A pleasure, and a reverence from the sight.

Thy mighty master's emblem, in whose face

Sat meekness, heighten'd with majestic grace, suggesting the prophet Paul as the master.

Denham combines themes of politics and religion in this section, reflecting upon the state of England itself. As Boeckel discusses, a fundraising campaign to repair and preserve St. Paul's had begun in 1631, and it had not progressed well. As part of Charles I's plan to restore a decent mode of worship, he had undertaken to repair English churches, and St. Paul's should have served as a major happy symbol of that effort. However, the people soon recognized the king's plan as his demand that all accept a rigid conformity in worship, as he verbally attacked those who wished to preserve icons and the sacrament in their rituals. Most importantly, Charles eventually ordered all justices of the peace to collect pledges and donations from their counties. This resulted in not only a taxation of citizens, but also a clear message that the king intended to impose the unity the people refused to give him, quashing local powers of government. Finally, he supported the dean of St. Paul's in what became known as the St. Gregory's case. When the dean decided to relocate the communion table to the east part of the chancel and confine it behind a rail, he ordered that the same be done in St. Gregory's, a church at St. Paul's border, a move that invoked complaints from those who used the church. When the court in control of such issues stood ready to counteract the dean's command, Charles I ordered the case be heard before the Privy Council, his own court, which ruled local churches must follow the guidance of St. Paul's. In addition, as Denham wrote of St. Paul's, suggesting its spire as the highest point in London, he reflects upon another tall landmark, the Tower of London, where William Laud had been imprisoned in March 1641.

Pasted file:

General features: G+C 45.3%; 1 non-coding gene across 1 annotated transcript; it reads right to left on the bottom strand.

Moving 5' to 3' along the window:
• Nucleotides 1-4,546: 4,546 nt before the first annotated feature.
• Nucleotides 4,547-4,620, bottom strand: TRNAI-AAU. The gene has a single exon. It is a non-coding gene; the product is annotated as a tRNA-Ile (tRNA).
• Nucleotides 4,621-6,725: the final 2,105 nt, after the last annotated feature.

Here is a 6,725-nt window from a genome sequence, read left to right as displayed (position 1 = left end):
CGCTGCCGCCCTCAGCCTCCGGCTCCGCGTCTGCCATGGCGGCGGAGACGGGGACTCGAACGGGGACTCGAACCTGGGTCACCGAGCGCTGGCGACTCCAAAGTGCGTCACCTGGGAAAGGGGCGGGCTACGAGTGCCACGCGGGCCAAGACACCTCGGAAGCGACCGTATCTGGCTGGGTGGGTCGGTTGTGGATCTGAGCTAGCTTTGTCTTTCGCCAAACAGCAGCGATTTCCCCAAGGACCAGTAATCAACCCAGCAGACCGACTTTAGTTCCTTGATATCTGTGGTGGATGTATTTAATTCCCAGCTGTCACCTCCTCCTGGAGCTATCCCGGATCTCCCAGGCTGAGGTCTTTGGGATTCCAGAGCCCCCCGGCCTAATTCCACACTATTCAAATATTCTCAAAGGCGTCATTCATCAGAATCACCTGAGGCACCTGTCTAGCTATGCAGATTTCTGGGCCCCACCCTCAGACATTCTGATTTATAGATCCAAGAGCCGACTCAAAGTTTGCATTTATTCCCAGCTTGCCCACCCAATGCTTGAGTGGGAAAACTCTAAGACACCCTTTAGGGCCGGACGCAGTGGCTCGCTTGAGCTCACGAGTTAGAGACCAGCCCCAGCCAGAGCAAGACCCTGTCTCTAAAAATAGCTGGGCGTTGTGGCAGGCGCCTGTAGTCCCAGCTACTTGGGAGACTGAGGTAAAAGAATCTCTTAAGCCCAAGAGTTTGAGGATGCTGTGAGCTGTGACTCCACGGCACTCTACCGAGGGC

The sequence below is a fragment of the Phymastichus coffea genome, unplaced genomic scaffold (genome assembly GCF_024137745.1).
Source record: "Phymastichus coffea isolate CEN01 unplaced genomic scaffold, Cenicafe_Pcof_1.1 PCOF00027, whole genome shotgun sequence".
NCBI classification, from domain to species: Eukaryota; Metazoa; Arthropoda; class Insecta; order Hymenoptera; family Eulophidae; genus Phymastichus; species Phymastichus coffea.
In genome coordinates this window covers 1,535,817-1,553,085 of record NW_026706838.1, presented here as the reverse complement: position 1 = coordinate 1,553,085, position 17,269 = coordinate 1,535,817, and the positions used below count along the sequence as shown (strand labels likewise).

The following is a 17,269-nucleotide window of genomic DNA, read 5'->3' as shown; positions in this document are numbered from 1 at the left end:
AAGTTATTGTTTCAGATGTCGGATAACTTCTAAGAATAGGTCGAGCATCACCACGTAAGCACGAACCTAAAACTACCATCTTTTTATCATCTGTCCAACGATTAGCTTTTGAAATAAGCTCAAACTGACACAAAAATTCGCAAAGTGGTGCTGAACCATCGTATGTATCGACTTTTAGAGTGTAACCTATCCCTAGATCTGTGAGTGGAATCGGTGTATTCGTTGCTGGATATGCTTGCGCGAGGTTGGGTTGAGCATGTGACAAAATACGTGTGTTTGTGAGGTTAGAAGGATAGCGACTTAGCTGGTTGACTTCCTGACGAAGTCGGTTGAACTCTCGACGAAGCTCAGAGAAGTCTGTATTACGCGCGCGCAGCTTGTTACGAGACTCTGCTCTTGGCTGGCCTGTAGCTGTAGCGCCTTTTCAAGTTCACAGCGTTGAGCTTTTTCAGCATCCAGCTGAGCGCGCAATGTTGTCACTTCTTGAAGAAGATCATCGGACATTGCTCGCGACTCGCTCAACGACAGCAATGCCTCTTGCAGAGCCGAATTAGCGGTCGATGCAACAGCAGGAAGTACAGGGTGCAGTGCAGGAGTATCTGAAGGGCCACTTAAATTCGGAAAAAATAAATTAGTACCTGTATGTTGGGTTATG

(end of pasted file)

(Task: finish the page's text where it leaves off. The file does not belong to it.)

Denham's next topography of consideration is that of Windsor. He makes a smooth transition by writing of St. Paul's that the heavenly race

Do homage to her, yet she cannot boast Amongst that numerous, and celestial host, More heroes than can Windsor, nor doth Fame's

Immortal book record more noble names.

He mentions "Caesar, Albanact, or Brute, / The British Arthur, or the Danish Knute," comparing Windsor's claim of those individuals to the famous seven cities' claims as the birthplace of Homer. He continues writing of Windsor,

But whosoere it was, Nature design'd First a brave place, and then as brave a mind. Not to recount those several kings, to whom It gave a cradle, or to whom a tomb, But thee (great Edward) and thy greater son, The lilies which his father wore, he won.

While Denham begins with praise for Windsor, he moves into an indictment of Henry VIII, which later critics saw as a direct attack on the English Reformation. The speaker transfers his consideration specifically to Chertsey Abbey, referring to a hill whose top of late

A chapel crown'd, till in the common fate, The adjoining Abbey fell: (may no such storm Fall on our times, where ruin must reform).

Denham extends the abbey's ruin into a metaphor for the impending ruin of England, which must be set right by the king. For Henry he expresses disgust, writing,

Tell me (my Muse) what monstrous dire offence,